Heart Healthy Eating
7 Tips to Maximize Cardiac Care
As we discussed last time, taking care of your heart is a crucial step toward overall health. A nutritious diet not only supports cardiac health, but it also impacts other important organs, such as your lungs and kidneys. Healthful eating goes a long way toward keeping your body in optimal shape, and you will have more energy and immunity from common infections. Even if you have had some difficulty making healthy food choices, remember that you are only one meal away from being back on track. Your past choices are in the past, and you can choose to begin again at any time.
Here are 7 tips to keep in mind as you continue your journey toward better health:
- Keep your portion sizes reasonable. You can eat unlimited amounts of certain veggies and fruits, but make sure to follow some basic portion guidelines with other foods. Meat, fish, and chicken portions are about the size of a deck of cards or 5 to 6 ounces. Pasta and rice portions are roughly the size of your fist or a half-cup, and cereal portions are about the size of a tennis ball. Using a smaller plate or bowl also helps keep portion sizes down.
- Remember that veggies and fruit have lots of vitamins and minerals that are high in fiber and low in calories. Good choices include artichokes, peas, berries, mango, oranges, and papaya. Strive for at least nine different types of these foods each day.
- Increase other forms of dietary fiber. Choose high fiber cereals that have at least 5g of fiber per serving, brown rice, barley, beans, and steel cut oats. All of these choices will decrease total and LDL (“bad”) cholesterol and promote smooth passage of waste through your system.
- Choose foods high in omega 3 fatty acids. Examples include salmon, tuna, and halibut. These acids are important in balancing cholesterol and maintaining cardiac health. Because omega 3 is not produced in your body, you have to eat specific foods to realize the benefits.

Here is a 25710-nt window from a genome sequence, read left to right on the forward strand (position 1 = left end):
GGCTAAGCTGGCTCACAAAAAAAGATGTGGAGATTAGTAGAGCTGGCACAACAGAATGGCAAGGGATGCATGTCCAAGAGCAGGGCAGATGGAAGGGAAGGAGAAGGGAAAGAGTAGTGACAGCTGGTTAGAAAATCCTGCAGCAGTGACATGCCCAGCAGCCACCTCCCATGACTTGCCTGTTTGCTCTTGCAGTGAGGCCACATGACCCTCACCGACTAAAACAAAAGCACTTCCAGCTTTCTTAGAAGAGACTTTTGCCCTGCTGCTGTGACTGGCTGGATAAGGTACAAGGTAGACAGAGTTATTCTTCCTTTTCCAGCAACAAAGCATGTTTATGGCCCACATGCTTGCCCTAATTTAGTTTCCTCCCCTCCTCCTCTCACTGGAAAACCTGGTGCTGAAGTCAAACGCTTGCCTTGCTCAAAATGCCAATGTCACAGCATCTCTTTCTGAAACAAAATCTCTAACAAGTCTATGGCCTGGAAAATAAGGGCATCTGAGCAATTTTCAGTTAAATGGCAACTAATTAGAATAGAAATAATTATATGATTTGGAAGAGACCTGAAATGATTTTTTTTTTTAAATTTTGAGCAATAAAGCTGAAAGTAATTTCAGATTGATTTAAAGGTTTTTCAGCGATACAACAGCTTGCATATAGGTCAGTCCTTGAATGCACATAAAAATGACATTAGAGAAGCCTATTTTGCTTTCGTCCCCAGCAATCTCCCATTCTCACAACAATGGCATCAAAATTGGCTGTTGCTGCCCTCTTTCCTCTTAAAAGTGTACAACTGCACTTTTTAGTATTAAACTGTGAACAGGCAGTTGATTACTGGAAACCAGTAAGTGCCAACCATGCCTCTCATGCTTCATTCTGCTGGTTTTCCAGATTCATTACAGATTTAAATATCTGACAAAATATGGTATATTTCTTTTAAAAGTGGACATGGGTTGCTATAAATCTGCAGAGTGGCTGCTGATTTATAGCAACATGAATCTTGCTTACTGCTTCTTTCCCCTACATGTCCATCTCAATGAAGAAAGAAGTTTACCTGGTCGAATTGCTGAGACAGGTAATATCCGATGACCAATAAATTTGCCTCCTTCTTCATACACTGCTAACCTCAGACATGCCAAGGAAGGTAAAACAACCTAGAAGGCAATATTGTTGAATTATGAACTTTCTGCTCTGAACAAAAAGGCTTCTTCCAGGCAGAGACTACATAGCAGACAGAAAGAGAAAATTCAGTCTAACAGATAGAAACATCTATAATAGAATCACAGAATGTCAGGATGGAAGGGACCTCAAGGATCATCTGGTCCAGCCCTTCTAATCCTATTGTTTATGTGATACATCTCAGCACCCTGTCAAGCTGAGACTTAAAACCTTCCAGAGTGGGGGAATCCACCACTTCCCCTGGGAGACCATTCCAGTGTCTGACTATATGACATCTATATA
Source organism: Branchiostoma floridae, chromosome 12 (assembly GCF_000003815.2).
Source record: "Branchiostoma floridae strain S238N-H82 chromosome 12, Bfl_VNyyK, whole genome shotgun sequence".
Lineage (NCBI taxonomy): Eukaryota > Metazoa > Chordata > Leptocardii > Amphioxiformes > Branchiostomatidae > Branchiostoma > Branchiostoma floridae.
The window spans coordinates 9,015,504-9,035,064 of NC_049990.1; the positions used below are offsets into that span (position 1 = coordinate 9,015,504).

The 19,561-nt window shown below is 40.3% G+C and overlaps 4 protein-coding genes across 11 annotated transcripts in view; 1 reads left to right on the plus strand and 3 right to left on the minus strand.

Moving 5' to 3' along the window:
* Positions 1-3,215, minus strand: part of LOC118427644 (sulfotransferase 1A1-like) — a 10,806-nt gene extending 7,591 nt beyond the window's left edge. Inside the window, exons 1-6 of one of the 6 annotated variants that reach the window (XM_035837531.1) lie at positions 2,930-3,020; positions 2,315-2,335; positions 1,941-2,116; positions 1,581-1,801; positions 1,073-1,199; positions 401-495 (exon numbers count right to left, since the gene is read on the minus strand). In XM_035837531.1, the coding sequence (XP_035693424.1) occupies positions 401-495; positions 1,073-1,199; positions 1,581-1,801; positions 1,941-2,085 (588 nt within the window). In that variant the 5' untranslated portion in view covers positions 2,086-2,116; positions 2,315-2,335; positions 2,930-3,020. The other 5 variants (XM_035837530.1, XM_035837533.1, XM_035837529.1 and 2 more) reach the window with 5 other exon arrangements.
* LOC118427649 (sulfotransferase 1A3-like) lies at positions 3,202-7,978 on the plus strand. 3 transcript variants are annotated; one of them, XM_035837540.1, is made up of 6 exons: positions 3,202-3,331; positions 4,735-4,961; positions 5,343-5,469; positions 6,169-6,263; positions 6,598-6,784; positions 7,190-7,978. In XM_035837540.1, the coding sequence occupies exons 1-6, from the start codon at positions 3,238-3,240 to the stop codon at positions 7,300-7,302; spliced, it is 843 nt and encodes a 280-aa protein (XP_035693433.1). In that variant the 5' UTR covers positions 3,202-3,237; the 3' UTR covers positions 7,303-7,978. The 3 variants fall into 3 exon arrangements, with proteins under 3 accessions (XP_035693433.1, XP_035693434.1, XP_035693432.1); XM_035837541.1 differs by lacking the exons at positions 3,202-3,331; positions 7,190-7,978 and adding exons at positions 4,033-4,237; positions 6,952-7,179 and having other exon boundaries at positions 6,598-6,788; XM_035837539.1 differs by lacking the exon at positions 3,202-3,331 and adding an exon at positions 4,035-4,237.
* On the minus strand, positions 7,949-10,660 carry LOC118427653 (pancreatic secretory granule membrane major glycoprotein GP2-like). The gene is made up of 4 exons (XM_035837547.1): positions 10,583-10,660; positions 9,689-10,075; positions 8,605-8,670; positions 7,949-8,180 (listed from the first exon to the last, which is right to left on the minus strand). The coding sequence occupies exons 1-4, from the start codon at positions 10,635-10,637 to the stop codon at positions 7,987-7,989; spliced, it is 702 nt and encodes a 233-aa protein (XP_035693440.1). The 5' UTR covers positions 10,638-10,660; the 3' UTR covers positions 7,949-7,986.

- Monitor fat intake and choose monounsaturated or polyunsaturated fats over other types. Examples include extra virgin olive oil, flax oil, sesame oil and certain nuts (macadamia, walnuts, and almonds.) Avoid processed sugar and fat as often as possible. Fast food, butter, margarine, and bakery items are loaded with both.
- Dark green veggies like broccoli, spinach, swiss chard and kale are filled with heart healthy vitamins. Asparagus, sweet potatoes, and acorn squash are other good choices.
- In moderation, certain teas, red wine, and dark chocolate (at least 70% cocoa) are also good for your heart. Think Valentine’s Day!
In general, shoot for foods that are as close to their natural form as possible. These
foods are the least processed and are healthier choices than those that have gone through certain types of processing and have additives. This whole food approach to your diet is a key to heart health and you will feel better and have more energy as a result. Remember to share ideas and recipes with others, and get support from others. Check out our Facebook page https://www.facebook.com/simplehealthnh/
Next time we will talk about ways to become passionate about your health, and we will offer suggestions to help you on your way to be successful.
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